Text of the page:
Comfrey is a plant with a predilection for dampish soils and waste ground near river banks where it’s black skinned root can penetrate into the soft earth. It i chiefly for the rich mucilage which it contains that comfrey is prize pharmaceutically. The generic name Symphytum is derived from the Greek symphuo, meaning to be planted alongside.
Traditionally known as saracen’s root the common comfrey is believed to have been brought back to England by crusaders who had discovered its great therapeutic value in helping tissue to knit together. It served as a major healing herb, and its mucilaginous products were put to use as a bone-setting plaster. the early settlers took it to America and shen Jocelyn visited new England he declared that ‘Compherie’ grew well, in his book New England Rarities discovered (1672).
Although the appearance of comfrey is unmistakable, there is a constantly discussed similarity between its young leaves and those of the foxglove. Comfrey has a rough hairiness; the veins of the leaves are closer together and there is a clamminess about it which is absent in foxglove.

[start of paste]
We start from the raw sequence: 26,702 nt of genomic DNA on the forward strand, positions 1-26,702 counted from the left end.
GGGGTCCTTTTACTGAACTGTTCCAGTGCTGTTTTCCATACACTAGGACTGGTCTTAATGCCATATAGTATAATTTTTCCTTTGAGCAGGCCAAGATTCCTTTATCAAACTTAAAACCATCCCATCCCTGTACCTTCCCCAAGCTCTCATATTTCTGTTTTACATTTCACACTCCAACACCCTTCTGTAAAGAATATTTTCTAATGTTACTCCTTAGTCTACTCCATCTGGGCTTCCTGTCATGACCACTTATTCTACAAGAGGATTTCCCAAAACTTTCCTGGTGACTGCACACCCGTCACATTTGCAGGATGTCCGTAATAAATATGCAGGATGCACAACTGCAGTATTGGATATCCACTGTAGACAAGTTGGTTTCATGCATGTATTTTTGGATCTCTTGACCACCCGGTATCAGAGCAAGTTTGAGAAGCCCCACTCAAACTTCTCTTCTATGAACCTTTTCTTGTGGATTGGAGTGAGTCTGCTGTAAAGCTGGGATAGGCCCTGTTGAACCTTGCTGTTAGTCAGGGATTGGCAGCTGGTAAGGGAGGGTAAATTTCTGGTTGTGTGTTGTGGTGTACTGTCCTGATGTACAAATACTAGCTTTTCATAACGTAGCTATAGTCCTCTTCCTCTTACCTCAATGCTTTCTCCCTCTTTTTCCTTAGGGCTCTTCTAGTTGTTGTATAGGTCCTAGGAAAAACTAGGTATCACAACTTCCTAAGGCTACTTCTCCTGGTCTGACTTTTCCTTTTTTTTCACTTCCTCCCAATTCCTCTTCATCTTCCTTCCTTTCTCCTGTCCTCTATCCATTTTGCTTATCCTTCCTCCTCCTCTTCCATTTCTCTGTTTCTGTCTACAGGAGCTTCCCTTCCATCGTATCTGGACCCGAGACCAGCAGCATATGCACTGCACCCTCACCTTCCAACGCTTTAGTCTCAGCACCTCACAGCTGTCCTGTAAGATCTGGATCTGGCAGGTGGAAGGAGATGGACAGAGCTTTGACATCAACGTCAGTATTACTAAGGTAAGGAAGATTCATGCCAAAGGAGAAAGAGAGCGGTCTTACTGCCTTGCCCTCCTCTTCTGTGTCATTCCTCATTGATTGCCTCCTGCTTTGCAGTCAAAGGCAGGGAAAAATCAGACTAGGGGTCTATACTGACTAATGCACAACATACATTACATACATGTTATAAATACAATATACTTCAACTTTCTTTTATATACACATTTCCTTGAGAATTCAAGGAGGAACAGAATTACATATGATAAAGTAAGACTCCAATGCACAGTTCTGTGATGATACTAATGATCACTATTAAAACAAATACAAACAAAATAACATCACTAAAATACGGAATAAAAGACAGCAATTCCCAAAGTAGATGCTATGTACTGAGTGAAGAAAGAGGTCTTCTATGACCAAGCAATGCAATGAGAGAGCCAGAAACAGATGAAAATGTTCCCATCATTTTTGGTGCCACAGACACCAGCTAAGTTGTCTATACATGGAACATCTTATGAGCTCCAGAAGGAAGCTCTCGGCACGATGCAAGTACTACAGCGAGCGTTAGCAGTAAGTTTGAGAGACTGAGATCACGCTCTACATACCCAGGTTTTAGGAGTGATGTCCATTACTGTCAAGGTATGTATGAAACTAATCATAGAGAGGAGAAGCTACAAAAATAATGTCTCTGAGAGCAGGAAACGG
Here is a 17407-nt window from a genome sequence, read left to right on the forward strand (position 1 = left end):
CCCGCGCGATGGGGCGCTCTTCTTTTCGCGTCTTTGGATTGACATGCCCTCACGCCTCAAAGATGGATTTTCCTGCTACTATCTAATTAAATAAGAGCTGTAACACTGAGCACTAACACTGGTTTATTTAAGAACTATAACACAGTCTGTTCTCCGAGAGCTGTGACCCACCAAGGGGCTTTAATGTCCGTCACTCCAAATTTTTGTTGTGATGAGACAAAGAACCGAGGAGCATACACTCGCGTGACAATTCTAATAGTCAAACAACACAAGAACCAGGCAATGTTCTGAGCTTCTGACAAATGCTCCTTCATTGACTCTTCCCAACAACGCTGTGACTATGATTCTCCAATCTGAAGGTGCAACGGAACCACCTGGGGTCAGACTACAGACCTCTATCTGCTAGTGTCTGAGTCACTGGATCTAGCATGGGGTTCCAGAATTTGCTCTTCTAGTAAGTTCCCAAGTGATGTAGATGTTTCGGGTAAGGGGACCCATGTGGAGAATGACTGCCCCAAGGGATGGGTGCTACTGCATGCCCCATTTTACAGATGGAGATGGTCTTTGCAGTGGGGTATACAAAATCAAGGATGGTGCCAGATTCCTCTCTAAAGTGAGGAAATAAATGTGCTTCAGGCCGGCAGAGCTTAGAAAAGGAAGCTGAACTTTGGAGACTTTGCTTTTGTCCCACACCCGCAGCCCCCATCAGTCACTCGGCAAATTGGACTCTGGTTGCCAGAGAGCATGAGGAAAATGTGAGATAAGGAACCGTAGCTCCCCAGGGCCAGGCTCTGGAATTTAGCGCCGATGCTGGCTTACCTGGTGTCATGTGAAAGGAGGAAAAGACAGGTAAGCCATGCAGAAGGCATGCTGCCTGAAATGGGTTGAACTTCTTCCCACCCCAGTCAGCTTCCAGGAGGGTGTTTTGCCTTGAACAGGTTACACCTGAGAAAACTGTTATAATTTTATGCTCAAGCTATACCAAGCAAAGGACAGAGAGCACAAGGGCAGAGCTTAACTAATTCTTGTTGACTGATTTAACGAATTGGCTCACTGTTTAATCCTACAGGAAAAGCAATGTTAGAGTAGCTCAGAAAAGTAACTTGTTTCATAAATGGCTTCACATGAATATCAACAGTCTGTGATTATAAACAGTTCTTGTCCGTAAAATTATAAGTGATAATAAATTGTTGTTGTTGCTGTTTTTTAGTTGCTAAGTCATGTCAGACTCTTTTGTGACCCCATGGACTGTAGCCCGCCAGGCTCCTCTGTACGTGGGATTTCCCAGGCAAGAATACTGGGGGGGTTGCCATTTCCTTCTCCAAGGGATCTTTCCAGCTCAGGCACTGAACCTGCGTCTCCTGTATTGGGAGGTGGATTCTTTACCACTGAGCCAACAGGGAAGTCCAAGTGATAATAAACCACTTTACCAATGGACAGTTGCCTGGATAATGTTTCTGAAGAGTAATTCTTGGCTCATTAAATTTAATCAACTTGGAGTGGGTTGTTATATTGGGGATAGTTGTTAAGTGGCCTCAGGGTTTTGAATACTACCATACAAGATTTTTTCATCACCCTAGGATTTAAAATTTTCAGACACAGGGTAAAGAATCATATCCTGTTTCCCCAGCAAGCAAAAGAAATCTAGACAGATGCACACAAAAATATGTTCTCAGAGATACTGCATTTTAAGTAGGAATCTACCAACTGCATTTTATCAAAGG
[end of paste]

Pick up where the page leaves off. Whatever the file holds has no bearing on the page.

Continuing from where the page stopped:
The fresh leaves of comfrey form a good poultice or compress for sprained or twisted joints, and need to be wrapped in some sort of cloth as the hairy leaves can cause skin irritation. Dried leaves serve the same purpose but are not easy to dry without shattering. The mashed, sticky, creamy root also provides healing plasters and was used formerly in the relief of pulmonary and throat disorders, and in the healing of stomach ulcers.
Flowers appear in early summer in dangling coxcombs of bells — blue, white, mauve and pink – held on boldly arched stems. Comfrey grows to a height of 80cm and the stiff, angular, hollow stalks are covered in rough hairs. Fresh flowers and leaves produce a yellow dye. Contrary to the general rule, comfrey roots are harvested in spring.
When grown from seed, the plants are slow to reach maturity, More reliable plants are obtained by root division in Spring. Select moisture-retentive soil, or even a poorly drained corner, and comfrey will thrive for many years. Plants have been known to span a generation. The leaves make a wonderful compost tea that can be used as a fertiliser. It is also a compost activator.
Comfrey thrives happily in all but the very coldest regions where it can be propagated by root cuttings.